HRM Case Study: General Electric in Hungary

HRM Case Study: General Electric in Hungary
Coming up next: Five Phases of Strategic Human Resource Metrics Analytics

You're on a roll. Keep up the good work!

Take Quiz Watch Next Lesson
 Replay
Your next lesson will play in 10 seconds
  • 0:05 GE in Hungary
  • 1:00 Cultural Shock
  • 2:11 Changes Made by GE
  • 3:15 Results of the Changes Made
  • 3:49 Better Approaches
  • 4:29 Lesson Summary
Add to Add to Add to

Want to watch this again later?

Log in or sign up to add this lesson to a Custom Course.

Log in or Sign up

Timeline
Autoplay
Autoplay
Speed
Lesson Transcript
Instructor: Bob Leahy

Bob has taught for the military, various government agencies and public/private corporations, and has an education specialist's degree in career & technical education

General Electric (GE) is an American corporation with many different business units and global locations. This lesson discusses GE's experience purchasing control of a company in a former communist-led country.

GE in Hungary

Shortly after the fall of the Berlin Wall in 1989, General Electric (GE) agreed to buy 51% of Tungsram, a Hungarian lightbulb manufacturer. This purchase was before the final collapse of communism in the former communist states of Central and Eastern Europe and the Union of Soviet Socialist Republics (USSR). GE reasoned that this purchase would allow them to gain a production base close to Western Europe, take advantage of a low-cost workforce, and ultimately increase their share of market in all of Europe.

GE did not see the true picture of Tungsram. When they stepped in, the company was financially weak and had run-down and outdated facilities. It also suffered from overstaffing at all levels, and had ineffective managers and practices. In part, Hungarian accounting methods disguised the losses Tungsram was experiencing.

Cultural Shock

GE's due diligence, the investigation into Tungsram's business and practices with full disclosure, was lacking. After the purchase, they soon found out that a former communist-run company with a culture of waste, inefficiency, and indifference about customers and quality would not be cheap or easy to convert to American-style business practices. American managers encountered employees who were used to a system with a lot of bureaucracy, where the workers did not communicate with management, and who appeared to have a laid-back attitude towards their work and customers. GE believed in strong sales and marketing functions to promote products and support customers.

Tungsram management and employees found American management uncomfortably aggressive. Americans were risk takers, where the Hungarians were reluctant to change. Teamwork and decisions made by teams, rather than individuals, were unfamiliar to them. They were used to having no motivators to produce quality products and had an attitude that customer care and customer satisfaction took care of itself. One thing expected by the Tungsram workers were the higher wages their Western counterparts were paid. Similar work done in the United Kingdom paid almost ten times what the Hungarian workers were making.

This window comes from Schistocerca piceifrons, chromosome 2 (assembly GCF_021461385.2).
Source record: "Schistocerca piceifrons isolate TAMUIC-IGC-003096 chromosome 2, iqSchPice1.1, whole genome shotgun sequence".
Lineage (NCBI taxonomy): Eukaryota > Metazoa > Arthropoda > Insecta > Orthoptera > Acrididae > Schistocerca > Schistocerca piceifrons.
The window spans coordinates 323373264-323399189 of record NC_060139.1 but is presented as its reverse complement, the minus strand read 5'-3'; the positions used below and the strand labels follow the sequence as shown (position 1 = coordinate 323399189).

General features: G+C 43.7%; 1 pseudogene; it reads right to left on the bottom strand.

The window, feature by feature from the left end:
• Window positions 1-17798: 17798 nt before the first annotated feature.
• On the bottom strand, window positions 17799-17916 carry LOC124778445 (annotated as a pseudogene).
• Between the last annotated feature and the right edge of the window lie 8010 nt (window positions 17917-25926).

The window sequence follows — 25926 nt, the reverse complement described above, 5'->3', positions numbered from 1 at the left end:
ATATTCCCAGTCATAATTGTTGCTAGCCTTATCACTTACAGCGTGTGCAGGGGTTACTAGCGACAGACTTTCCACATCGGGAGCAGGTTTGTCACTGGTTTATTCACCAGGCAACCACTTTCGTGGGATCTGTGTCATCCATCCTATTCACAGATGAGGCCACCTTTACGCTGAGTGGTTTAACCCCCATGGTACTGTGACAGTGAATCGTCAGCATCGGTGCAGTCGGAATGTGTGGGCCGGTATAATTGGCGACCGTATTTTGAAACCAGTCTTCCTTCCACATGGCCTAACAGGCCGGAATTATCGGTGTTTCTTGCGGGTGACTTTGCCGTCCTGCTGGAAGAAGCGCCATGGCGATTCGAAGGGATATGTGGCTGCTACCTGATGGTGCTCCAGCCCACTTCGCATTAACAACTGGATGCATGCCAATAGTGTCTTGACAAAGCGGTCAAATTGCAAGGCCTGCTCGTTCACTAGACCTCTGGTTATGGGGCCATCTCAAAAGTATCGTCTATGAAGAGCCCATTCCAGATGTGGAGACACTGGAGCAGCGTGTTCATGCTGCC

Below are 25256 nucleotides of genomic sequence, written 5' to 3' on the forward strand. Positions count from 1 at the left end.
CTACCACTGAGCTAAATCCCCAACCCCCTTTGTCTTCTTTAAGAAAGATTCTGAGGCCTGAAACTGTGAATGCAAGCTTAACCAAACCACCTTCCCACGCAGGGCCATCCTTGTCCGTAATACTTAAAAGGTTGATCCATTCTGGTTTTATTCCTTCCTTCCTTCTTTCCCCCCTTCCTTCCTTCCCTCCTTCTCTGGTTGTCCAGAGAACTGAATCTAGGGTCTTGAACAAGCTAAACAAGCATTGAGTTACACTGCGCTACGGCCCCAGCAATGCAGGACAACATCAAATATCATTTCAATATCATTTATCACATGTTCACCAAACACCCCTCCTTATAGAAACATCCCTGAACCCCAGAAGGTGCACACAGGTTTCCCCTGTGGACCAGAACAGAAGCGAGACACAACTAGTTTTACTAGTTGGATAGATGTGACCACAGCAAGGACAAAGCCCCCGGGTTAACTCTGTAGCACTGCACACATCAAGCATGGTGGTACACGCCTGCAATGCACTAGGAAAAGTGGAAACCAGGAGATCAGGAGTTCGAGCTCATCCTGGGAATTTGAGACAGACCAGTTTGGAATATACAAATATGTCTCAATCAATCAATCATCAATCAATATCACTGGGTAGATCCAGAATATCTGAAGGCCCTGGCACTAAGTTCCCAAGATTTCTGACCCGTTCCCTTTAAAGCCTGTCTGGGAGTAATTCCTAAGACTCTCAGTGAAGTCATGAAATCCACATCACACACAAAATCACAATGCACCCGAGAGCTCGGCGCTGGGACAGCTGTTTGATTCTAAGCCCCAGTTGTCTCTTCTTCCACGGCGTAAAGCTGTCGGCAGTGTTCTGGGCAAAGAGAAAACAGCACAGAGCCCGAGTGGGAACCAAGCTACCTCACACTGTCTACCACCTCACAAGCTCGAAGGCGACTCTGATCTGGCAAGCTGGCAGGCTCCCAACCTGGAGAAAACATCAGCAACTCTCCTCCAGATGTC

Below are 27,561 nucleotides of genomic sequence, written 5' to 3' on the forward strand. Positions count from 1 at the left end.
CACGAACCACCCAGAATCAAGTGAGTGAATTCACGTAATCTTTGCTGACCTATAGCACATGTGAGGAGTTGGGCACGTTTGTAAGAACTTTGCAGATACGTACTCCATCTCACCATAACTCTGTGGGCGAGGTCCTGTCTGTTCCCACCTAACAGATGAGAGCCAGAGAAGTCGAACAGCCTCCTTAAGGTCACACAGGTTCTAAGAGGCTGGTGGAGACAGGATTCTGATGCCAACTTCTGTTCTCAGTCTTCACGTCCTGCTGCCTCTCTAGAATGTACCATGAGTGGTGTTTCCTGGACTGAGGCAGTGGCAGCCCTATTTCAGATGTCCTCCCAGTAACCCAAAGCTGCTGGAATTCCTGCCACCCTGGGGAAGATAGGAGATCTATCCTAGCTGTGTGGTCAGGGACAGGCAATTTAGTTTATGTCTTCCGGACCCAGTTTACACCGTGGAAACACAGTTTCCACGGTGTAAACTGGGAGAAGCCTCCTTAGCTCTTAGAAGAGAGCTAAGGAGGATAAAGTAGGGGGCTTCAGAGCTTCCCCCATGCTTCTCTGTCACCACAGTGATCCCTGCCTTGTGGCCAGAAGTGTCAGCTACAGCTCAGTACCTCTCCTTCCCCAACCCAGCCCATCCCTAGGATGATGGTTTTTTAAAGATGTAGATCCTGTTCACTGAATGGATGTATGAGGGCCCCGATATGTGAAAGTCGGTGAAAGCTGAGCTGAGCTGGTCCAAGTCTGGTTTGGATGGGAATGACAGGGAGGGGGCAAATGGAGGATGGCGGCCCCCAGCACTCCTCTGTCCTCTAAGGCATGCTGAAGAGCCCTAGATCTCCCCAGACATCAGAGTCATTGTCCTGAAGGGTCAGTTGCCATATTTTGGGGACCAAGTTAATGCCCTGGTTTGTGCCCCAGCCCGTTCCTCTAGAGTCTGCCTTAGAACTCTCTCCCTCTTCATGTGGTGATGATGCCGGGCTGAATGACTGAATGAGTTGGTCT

Changes Made by GE

Over the next five years, GE made changes to Tungsram. They invested a total of about $600 million, acquiring all the shares of Tungsram, upgrading buildings and equipment, retraining employees, restructuring and reorganizing. Changes over time included layoffs of about half of the nearly 18,000 employees, including a majority of Tungsram's original management. Positions eliminated included those considered excessive or redundant. Employees resistant to change also found themselves without a job.

Initially, GE thought that only two of the nine factories owned by Tungsram were worth keeping. But outside Budapest, Tungsram was the community's largest and often only employer. Wanting to be a good corporate citizen, GE decided to keep six factories in operation, sold two, and closed one.

To create a team of American-trained managers in Hungary, hundreds of Tungsram employees received English lessons, quality training, and management courses. By 1994, wages incrementally increased to approximately twice their original levels.

To unlock this lesson you must be a Study.com Member.
Create your account

Register to view this lesson

Are you a student or a teacher?

Unlock Your Education

See for yourself why 30 million people use Study.com

Become a Study.com member and start learning now.
Become a Member  Back
What teachers are saying about Study.com
Try it risk-free for 30 days

Earning College Credit

Did you know… We have over 200 college courses that prepare you to earn credit by exam that is accepted by over 1,500 colleges and universities. You can test out of the first two years of college and save thousands off your degree. Anyone can earn credit-by-exam regardless of age or education level.

To learn more, visit our Earning Credit Page

Transferring credit to the school of your choice

Not sure what college you want to attend yet? Study.com has thousands of articles about every imaginable degree, area of study and career path that can help you find the school that's right for you.

Create an account to start this course today
Try it risk-free for 30 days!
Create An Account
Support